There’s a big difference between good and effective.
If you are involved in shooting purely for recreation and the joy of punching holes in paper or tin cans, then being a good shooter is, well, good enough.
If you intend to use your gun for self or home defense, then you need to think about how to become a more effective shooter.
What’s the difference?
When you’re enjoying a range outing with family and friends, you can be really, really good. Your shots impact where you want and they’re all impressively close together. When it comes time to reload or change magazines, no worries, you can chit chat about that new gun you want while leisurely preparing for the next round of shots. Hurrying or running around while trying to shoot would put a real damper on your ability to make pretty target patterns. You’ve got all day, and when time isn’t a factor, you are one impressive shooter!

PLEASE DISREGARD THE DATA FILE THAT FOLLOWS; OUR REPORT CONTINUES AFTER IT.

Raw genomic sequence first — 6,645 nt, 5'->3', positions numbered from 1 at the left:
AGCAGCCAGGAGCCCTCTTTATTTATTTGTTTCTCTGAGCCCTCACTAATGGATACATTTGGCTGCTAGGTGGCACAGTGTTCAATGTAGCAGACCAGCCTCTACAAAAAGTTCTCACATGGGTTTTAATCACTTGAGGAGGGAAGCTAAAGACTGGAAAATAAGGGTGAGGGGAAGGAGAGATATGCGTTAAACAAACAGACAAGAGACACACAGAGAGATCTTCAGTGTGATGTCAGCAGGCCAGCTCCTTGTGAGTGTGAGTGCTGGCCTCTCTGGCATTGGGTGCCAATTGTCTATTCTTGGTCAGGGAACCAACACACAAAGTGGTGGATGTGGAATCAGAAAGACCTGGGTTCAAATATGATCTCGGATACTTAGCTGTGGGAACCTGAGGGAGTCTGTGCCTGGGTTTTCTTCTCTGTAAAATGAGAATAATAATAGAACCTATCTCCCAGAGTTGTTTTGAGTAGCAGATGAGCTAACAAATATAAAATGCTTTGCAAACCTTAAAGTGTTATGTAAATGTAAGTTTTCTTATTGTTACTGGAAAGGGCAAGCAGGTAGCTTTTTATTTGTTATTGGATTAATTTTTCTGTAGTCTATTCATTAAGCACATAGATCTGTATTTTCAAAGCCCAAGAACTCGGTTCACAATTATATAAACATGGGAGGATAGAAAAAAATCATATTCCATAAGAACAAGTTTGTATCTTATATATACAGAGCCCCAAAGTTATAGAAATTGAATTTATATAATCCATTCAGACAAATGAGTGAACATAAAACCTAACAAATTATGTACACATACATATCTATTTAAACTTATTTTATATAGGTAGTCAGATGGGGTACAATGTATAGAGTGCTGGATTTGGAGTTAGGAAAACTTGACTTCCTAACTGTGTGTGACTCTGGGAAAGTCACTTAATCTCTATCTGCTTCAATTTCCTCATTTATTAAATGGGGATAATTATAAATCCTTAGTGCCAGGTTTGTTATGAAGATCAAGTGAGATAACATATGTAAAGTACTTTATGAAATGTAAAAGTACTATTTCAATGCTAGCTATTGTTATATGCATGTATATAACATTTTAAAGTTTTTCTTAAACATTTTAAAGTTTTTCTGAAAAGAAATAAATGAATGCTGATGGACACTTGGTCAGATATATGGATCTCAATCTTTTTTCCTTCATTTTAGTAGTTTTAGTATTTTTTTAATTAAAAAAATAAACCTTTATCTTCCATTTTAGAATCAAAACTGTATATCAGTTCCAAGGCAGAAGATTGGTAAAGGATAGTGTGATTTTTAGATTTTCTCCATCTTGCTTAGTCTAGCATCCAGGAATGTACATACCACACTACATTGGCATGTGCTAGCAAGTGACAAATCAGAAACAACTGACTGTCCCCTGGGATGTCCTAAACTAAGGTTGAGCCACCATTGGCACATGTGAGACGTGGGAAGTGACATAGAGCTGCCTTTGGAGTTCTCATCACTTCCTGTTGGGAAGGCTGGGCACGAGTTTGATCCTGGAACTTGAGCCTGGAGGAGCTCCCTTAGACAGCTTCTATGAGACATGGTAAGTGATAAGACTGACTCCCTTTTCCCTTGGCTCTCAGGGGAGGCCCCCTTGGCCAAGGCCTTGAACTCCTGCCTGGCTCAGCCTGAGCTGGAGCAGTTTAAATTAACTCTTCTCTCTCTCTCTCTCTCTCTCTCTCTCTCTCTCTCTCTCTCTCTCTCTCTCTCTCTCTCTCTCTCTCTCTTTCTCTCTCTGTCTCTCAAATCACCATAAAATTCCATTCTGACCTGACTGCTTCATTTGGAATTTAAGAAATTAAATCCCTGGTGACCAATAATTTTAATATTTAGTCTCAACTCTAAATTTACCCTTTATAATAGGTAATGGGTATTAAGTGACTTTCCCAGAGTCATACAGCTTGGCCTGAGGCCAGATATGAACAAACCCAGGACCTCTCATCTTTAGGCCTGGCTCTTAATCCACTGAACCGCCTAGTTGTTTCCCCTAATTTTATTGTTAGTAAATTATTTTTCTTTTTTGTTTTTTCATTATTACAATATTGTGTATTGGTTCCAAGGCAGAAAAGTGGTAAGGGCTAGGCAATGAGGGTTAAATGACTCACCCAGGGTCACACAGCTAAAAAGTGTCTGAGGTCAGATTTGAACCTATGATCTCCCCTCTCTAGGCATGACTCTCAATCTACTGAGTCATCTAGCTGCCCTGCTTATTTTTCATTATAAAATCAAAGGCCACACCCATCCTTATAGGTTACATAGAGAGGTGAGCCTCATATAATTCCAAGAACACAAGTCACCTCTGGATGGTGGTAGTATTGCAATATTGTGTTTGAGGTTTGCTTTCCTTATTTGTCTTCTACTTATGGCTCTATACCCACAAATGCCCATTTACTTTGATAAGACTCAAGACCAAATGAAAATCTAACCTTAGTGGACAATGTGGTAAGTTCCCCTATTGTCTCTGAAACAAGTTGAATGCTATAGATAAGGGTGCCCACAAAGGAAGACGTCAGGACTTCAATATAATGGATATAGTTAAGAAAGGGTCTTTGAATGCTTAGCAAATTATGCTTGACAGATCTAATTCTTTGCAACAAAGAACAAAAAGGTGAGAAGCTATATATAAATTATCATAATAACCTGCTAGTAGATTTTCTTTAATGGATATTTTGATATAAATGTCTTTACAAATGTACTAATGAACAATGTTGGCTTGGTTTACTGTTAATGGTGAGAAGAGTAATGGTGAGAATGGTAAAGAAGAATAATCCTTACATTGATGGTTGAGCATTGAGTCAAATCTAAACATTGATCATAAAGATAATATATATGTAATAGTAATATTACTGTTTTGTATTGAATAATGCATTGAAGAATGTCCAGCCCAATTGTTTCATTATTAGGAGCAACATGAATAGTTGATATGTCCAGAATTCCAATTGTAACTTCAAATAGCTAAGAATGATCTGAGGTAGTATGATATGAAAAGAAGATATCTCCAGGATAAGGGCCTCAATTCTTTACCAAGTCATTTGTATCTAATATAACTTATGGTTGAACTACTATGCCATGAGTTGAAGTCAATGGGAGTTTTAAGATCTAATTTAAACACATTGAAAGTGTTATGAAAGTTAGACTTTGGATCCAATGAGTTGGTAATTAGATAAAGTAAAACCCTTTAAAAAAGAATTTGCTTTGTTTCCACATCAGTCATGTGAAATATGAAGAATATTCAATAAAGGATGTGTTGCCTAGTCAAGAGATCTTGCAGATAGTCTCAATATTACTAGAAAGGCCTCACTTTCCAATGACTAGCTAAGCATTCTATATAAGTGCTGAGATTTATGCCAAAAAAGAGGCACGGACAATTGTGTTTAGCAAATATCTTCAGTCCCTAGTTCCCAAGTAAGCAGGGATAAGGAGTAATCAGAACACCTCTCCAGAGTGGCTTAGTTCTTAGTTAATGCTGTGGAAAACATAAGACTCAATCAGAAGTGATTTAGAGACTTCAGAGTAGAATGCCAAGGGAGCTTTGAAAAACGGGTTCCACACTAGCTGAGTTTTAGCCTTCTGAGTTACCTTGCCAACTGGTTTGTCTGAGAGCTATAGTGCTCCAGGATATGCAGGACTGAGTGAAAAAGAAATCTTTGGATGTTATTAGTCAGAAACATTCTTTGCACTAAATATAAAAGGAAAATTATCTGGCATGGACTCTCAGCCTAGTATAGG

That’s good, as long as you aren’t planning to use these “impressive shooter”qualifications for self-defense needs. If you intend to have a gun for personal protection or home defense, then you need to be effective, not just good. You need to safely operate your gun and get shots on target when the conditions are the worst imaginable—exactly the opposite of those fun days at the range.
One way to become a more effective shooter is to introduce a little bit of pressure and stress into your shooting routine. In this issue of First Shots News, Barbara Baird talks about various types of competitive shooting, so I’ll focus on what those competitions can do to make you more effective.
Even though some shooting competitions, like International Defensive Pistol Association (IDPA) mimic self- or home-defense situations, they won’t help you much with specific defensive tactics. They will, however, help you master core skills that can contribute to your ability to use a gun in a defensive situation. Let’s consider some skills you can improve by shooting competitively.